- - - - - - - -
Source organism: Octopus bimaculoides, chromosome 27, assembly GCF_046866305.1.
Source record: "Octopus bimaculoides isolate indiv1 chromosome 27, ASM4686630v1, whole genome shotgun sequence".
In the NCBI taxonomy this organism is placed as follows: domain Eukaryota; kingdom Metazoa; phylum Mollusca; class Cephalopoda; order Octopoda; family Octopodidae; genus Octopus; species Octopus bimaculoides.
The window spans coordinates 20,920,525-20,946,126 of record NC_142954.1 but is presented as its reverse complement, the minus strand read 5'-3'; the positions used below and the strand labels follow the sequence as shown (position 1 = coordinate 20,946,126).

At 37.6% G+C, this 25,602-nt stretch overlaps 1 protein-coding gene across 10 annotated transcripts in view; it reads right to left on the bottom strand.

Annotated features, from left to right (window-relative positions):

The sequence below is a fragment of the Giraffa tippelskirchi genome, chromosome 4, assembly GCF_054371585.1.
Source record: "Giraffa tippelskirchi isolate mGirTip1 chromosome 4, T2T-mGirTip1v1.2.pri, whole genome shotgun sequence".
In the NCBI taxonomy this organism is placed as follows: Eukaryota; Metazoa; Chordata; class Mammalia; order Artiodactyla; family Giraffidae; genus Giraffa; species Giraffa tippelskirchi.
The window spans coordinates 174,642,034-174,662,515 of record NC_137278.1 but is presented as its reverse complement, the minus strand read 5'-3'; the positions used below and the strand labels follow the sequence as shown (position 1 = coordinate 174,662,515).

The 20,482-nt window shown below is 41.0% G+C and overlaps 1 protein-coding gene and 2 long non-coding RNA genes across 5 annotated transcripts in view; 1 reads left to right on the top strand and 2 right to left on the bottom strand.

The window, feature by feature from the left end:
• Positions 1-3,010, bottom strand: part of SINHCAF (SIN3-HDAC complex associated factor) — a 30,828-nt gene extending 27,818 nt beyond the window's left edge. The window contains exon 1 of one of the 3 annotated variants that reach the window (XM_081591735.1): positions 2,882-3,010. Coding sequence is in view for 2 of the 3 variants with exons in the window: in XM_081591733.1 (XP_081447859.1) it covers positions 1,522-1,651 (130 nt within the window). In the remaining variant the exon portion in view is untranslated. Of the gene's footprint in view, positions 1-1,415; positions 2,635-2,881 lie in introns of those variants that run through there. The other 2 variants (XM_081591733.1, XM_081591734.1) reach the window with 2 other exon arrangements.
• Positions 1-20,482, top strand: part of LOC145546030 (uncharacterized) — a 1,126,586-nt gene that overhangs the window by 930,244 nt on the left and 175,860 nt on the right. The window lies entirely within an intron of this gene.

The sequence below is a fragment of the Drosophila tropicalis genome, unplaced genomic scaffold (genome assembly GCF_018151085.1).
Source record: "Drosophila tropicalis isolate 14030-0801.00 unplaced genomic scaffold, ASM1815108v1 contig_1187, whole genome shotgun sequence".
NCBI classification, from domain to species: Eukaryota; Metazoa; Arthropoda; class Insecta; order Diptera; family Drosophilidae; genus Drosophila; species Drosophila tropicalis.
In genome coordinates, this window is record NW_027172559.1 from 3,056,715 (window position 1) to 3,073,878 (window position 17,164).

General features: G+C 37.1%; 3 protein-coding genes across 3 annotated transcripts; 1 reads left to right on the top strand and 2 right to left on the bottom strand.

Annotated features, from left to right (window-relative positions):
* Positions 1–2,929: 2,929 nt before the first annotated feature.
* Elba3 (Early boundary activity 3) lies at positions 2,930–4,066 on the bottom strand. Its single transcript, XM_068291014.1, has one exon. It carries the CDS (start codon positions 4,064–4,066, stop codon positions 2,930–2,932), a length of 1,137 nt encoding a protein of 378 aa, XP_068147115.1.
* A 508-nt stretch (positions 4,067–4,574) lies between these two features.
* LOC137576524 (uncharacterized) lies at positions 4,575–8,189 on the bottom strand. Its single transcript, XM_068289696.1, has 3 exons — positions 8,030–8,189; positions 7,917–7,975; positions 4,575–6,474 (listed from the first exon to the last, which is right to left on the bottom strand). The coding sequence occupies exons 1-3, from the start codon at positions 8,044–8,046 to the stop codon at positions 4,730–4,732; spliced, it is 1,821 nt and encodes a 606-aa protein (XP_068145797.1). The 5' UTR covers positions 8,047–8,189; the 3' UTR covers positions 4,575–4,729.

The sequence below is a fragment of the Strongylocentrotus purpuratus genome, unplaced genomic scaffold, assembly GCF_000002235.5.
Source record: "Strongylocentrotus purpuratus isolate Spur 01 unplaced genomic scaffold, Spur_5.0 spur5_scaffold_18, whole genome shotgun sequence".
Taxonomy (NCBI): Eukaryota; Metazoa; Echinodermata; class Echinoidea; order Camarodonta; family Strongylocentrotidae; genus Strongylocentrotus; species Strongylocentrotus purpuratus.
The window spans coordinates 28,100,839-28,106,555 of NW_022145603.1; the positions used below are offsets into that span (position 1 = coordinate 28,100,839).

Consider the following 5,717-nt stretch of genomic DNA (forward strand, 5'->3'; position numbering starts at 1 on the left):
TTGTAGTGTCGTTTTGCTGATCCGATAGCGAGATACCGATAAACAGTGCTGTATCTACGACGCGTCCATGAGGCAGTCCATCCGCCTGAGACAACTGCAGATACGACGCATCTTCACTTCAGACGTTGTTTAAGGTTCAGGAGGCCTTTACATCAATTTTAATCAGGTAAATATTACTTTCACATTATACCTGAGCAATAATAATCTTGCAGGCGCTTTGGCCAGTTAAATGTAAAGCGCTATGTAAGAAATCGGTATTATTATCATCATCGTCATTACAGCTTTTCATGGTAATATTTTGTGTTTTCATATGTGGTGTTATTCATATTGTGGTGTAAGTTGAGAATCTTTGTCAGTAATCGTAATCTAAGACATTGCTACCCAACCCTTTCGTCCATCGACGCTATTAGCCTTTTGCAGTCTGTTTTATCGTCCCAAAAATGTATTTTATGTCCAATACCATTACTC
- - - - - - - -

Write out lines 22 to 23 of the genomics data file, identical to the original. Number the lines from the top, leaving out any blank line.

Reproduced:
* Elba3 (Early boundary activity 3) lies at positions 2,930–4,066 on the bottom strand. Its single transcript, XM_068291014.1, has one exon. It carries the CDS (start codon positions 4,064–4,066, stop codon positions 2,930–2,932), a length of 1,137 nt encoding a protein of 378 aa, XP_068147115.1.
* A 508-nt stretch (positions 4,067–4,574) lies between these two features.